A bipartisan bill has been introduced in the U.S. House of Representatives to prioritize health care for Holocaust survivors.
Introduced on Thursday by 16 Democrats and nine Republicans, the Trauma-Informed Modernization of Eldercare for Holocaust Survivors Act, or the “TIME for Holocaust Survivors Act,” would help ensure that the roughly 80,000 Holocaust survivors now living in the United States have access to specialized health care and services.
The bill would incorporate several provisions into the Older Americans Act (OAA) to ensure that Holocaust survivors have coordinated, trauma-informed care and services tailored to their needs.
“Holocaust survivors have endured the worst of human atrocities and deserve special care for the duration of their remaining years,” said Rep. Debbie Wasserman Schultz (D-Fla.), one of the sponsors. “My district has among the largest populations of survivors in the country. The trauma and grief that these survivors endured is unimaginable. The TIME for Holocaust Survivors Act can tend to that unique pain in this closing chapter of their lives, and allow them to live out their remaining years with dignity.”
“The survivors of the Holocaust are a living testament to the indomitability of the human spirit,” said Rep. Donna Shalala (D-Fla.), who co-led the bill. “We have a duty to ensure that those who lived through the horrors of the Holocaust are cared for in their old age. This bill would bring us closer to making sure that the specific needs of these survivors are fully met.”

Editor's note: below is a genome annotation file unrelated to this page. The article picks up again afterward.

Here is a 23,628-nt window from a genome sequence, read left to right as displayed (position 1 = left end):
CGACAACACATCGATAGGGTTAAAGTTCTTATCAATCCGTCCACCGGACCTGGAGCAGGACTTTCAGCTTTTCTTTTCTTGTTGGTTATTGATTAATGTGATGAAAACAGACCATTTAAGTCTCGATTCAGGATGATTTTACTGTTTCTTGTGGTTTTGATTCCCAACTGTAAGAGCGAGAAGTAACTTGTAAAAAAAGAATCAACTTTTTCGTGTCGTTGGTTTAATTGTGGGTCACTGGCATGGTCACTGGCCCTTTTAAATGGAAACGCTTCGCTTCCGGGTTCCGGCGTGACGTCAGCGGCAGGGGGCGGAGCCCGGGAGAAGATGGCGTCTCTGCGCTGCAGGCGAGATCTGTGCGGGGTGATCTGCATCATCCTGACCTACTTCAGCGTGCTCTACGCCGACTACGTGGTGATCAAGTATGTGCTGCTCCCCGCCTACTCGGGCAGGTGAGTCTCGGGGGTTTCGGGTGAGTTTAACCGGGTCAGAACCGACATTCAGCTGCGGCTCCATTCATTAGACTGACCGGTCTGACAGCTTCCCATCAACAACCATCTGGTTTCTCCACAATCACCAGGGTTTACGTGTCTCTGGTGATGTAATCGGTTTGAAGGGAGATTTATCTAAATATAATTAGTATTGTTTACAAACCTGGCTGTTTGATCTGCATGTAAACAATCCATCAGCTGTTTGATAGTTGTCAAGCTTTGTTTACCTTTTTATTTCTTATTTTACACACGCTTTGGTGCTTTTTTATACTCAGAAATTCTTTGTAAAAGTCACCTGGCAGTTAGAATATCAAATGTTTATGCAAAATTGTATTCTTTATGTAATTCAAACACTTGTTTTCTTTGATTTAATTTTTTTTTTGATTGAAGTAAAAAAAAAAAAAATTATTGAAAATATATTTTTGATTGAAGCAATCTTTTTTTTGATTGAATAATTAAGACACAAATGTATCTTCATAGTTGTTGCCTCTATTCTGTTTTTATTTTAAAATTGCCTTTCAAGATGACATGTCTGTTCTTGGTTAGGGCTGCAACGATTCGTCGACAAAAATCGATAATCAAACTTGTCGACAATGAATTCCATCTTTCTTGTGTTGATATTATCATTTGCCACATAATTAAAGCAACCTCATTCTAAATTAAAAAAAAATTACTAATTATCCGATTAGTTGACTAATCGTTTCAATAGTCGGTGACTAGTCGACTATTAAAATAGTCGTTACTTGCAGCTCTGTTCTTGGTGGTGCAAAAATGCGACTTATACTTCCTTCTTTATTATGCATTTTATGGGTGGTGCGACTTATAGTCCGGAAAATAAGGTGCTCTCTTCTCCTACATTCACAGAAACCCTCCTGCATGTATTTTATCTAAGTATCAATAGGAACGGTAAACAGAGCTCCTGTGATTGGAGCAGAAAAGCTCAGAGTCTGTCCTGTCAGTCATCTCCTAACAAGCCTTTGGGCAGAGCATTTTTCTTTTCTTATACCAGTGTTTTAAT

“As victims of the very worst of humanity, Holocaust survivors deserve devoted care and support to address the horrific trauma they experienced,” said Rep. Elise Stefanik (R-N.Y.), who also co-led the bill. “Many of these survivors call the state of New York home and depend on the full embrace of our communities for comfort in their elder years. This bipartisan legislation will ensure we are able to care for the specific needs of the many Holocaust survivors living across the United States.”
A companion bill was introduced in the Senate on July 19 by Sens. Ben Cardin (D-Md.), Kevin Cramer (R-N.D.) and Jacky Rosen (D-Nev.). In addition to those three, the measure currently has seven other co-sponsors.